Cabin in the Woods

Cabin in the Woods

AIA award-winning architect Chris Sanders updated his family’s hunting cabin to a modern hideout in the Piney Woods

by Hannah J. Phillips
Photographs by Ryann Ford

Hidden in the heart of the Piney Woods of East Texas, scattered cypress trees and loblolly pines surround a family hunting camp affectionately named Little Boggy. The site has served as a gathering spot since the 1940s and was recently updated and expanded by Chris Sanders, of Sanders Architecture, which won an AIA Design Award in 2016 for Juniper restaurant.

For the cabin redesign, Sanders worked with his mother and father-in-law, Ellen and Buddy Temple, to honor the bones of the original home and preserve family history while creating a modern compound to accommodate the growing clan.

“Buddy passed away during the design process,” Sanders says, “so it was nice that we were able to have that time together before he passed, working to satisfy his vision for the cabin as a family gathering space for years to come.”

The building started as a three-room hunting camp, expanding over the decades to include a kitchen, a dining room and additional structures outside. The main intent of the redesign was to add an entertainment room and more sleeping quarters for the Temples’ many children and grandchildren.

“We really wanted to respect the old building,” says Sanders. “There’s a lot of family attachment to it, so the proportions and the form and the materiality of the additions were very sensitive to that 80-year-old structure.”

Sanders worked with longtime collaborator, Killy Scheer of Scheer & Co. Interior Design, to preserve the original building and its materials while also giving the interiors a much needed update. One particular highlight of the new additions is the two-story, three-bedroom guest house with an upstairs screened-in sleeping porch. Oriented on the southeast corner of the building, the porch is intentionally positioned toward southeastern summer breezes and sweeping views across Black Cat Lake.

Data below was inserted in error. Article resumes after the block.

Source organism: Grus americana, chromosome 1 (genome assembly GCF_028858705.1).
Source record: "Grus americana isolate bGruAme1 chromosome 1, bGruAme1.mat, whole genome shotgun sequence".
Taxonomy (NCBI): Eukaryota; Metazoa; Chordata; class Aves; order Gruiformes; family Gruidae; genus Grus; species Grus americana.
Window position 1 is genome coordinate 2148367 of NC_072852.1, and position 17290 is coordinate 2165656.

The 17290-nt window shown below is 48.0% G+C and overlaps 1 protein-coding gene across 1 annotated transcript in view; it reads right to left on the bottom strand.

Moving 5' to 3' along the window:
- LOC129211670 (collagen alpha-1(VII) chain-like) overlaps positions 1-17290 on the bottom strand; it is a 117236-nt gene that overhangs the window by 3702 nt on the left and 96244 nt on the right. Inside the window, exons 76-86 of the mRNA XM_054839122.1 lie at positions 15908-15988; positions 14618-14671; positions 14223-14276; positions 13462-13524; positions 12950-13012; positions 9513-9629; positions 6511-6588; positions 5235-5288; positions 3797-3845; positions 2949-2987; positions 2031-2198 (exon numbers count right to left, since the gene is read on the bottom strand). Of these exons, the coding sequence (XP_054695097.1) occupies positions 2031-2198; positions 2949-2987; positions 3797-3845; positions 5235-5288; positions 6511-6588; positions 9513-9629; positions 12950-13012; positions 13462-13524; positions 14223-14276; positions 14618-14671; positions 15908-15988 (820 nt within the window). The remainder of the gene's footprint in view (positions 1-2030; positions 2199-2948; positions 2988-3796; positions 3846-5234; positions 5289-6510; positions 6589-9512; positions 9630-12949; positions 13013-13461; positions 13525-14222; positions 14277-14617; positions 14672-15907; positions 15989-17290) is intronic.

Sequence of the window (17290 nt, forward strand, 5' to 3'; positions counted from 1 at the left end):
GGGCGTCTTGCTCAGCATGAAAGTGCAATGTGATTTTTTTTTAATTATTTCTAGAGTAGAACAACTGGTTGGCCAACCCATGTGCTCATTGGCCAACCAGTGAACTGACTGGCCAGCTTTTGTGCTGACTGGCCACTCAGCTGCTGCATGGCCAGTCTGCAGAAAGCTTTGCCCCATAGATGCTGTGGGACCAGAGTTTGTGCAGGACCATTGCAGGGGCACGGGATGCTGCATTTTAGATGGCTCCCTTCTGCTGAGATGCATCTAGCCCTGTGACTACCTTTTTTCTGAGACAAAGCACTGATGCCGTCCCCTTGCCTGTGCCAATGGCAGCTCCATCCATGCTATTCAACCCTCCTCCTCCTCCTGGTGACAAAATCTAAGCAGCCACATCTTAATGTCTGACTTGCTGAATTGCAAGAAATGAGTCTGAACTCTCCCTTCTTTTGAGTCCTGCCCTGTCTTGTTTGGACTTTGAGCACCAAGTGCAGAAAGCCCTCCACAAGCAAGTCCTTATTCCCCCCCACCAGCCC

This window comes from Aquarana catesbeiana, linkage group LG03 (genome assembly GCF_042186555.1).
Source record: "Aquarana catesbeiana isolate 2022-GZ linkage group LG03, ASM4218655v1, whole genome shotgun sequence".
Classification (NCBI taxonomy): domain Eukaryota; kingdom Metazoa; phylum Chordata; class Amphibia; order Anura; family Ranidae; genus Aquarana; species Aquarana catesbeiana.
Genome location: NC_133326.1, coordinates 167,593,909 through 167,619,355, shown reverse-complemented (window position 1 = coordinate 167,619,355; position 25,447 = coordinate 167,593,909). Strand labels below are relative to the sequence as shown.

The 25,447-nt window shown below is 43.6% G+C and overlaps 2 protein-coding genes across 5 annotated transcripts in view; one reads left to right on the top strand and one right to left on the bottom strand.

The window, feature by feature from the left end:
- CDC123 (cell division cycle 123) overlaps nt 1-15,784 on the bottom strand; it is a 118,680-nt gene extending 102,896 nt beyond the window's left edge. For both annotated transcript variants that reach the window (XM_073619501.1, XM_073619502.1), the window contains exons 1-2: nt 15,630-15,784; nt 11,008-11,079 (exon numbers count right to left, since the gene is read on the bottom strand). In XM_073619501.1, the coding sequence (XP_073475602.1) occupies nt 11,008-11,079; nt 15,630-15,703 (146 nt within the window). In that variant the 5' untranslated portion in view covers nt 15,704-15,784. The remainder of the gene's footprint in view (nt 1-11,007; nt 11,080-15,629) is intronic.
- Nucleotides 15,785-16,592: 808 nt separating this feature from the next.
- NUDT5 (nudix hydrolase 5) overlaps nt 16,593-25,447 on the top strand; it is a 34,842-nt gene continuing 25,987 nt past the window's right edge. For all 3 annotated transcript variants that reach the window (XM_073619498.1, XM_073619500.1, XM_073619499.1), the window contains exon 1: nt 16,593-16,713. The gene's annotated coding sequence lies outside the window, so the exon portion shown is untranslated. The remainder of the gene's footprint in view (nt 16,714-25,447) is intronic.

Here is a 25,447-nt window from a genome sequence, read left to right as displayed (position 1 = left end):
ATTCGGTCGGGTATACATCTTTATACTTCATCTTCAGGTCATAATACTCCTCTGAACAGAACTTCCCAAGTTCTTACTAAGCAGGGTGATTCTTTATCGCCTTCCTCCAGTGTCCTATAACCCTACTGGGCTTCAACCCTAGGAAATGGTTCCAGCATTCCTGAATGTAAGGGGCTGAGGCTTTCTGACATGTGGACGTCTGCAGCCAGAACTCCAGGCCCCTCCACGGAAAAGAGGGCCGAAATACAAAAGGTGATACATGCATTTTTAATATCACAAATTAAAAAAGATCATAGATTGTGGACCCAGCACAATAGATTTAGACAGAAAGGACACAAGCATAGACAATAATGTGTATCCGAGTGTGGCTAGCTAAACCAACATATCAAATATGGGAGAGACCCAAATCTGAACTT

“All the windows really embrace that lake view,” says Sanders, describing how the arrangement of the new buildings creates a sort of central outdoor court for things like the family Thanksgiving football game. “The family comes here to hunt and fish, so it’s all about enjoying the outdoors.”

Cabin in the Woods
“We preserved the paneled walls and ceiling in the original living room and made it more of a quiet space for conversation,” explains interior designer Scheer.
Cabin in the Woods
Cabin in the Woods
There are outbuildings throughout the property to accommodate the growing family. The new two-story guesthouse (shown above) provides additional sleeping quarters and includes a screened-in sleeping porch.
Cabin in the Woods
For the kitchen in the main lodge Sanders took down a wall in order to create space and add height. The original kitchen included a small pegboard for cast iron pans, and that idea was expanded upon and carried through in the update.
Cabin in the Woods
A nod to the family's heritage in the forest products industry, Sanders used southern yellow pine as a primary material throughout the project.
Cabin in the Woods
"The rooms in the guest house are meant to be bright, spacious and contemporary but with elements from the main house to make the whole compound consistent," explains Scheer. Custom built-ins, textural art and pops of color create a playful kid's space.
Cabin in the Woods
During the renovation, Sanders and his team preserved brick and boards from the exterior of the original building. Shown alongside "African American Man" by Joan Farrar.

Read More From the Outdoors Issue | July 2019


Recent Posts

Start typing and press Enter to search